This is where the real focus of discourse is; let us, as women, take a critical look at ourselves and see if, one way or the other, we are not culpable.
Years back, while I was doing a research on women issues in Africa and the effect of feminism, I came across a write-up which disparaged Western women as not being sincere in their efforts at fighting the women cause, since the women cause they fight is only that of their own! How do I mean?
Well, many of these women fighting the female cause would attend their meetings and rallies and conferences, leaving their homes in the hands of black maids and young babysitters or old, ill-treated and underpaid black women who are too poor or too ignorant to help themselves by speaking out or rejecting the position.
Life seems to have turned full circle; now, African women themselves are doing the same to their sisters! Each year, thousands of young girls are transported from the interior of African homeland to the urban centres, where they are used as maids or cheap labourers or food vendors and paid poorly by elite and educated women who need them to care for their homes while they go to their exotic offices; building careers and making money, while the young maids’ lives waste away gradually.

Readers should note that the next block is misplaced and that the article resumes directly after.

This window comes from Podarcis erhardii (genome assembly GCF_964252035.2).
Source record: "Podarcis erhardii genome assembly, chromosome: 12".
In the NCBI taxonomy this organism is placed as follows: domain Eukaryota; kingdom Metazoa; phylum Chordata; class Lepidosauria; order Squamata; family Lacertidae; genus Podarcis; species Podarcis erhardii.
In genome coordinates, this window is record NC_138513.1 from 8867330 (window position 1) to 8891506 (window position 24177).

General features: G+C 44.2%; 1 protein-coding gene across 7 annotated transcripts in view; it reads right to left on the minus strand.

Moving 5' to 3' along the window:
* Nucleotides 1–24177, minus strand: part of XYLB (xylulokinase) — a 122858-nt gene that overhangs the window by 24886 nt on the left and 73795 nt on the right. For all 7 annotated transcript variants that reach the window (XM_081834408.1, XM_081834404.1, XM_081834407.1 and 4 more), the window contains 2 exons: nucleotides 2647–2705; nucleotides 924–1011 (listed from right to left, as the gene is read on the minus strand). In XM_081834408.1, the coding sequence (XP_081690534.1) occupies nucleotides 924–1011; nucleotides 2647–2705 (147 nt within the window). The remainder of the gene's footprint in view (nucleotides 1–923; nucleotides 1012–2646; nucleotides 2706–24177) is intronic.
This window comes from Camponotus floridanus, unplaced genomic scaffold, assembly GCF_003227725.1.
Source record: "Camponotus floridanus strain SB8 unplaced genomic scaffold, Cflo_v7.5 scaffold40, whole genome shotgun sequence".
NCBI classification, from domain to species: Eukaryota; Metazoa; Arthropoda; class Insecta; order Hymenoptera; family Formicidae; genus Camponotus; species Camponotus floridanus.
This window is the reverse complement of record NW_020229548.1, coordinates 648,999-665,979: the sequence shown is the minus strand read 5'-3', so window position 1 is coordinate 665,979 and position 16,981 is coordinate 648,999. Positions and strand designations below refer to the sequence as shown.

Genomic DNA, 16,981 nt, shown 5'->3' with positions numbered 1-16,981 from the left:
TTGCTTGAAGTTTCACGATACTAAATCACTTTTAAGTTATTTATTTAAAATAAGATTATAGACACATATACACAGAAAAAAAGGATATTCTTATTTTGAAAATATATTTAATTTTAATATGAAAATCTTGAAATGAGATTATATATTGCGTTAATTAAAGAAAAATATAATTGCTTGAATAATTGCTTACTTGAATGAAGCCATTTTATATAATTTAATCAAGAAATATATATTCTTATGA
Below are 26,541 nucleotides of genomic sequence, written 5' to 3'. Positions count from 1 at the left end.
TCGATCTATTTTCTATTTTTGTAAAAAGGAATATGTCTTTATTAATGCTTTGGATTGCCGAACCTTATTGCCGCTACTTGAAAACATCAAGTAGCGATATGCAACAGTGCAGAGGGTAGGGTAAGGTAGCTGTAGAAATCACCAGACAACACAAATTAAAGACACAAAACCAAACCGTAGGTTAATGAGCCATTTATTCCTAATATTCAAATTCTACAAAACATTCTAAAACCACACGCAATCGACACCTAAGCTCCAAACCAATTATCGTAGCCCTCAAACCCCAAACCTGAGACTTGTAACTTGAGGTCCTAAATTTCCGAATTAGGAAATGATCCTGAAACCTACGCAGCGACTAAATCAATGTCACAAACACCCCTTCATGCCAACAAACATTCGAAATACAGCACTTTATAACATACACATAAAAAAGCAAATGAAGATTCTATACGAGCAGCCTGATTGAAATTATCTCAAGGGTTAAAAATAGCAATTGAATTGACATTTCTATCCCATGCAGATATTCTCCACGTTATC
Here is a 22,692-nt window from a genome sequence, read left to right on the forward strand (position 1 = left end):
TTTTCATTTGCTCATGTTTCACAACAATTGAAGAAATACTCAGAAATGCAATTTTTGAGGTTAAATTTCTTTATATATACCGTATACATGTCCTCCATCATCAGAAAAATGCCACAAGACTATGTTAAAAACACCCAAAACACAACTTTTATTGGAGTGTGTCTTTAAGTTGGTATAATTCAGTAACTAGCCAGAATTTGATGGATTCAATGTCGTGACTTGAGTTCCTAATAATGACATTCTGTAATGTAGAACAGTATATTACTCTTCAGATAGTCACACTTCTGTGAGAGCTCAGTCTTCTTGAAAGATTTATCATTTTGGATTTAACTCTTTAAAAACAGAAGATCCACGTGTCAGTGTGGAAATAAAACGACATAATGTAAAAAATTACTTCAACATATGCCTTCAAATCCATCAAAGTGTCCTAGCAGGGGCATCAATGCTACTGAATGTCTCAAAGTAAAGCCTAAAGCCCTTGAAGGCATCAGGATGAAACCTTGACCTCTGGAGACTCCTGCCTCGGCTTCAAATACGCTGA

Some of these young girls end up in brothels where they are pushed into prostitution by greedy ‘madams’ who make spurious claims about being owed some ridiculous amount of money. Still others end up in restaurants or traditional food sale points where they are made to work round the clock, having no luxury of a bed or any form of warmth. Many young girls populate markets across Africa as maids or bluntly speaking, ‘slaves’ working for these big market women who see them as ‘sales machines’, rather than as humans deserving of care and love. What can we do about this situation now?
It behoves on all women to have a re-think and consider the future of women, together. What can YOU do? What sacrifices can we make individually, and collectively? Think about it.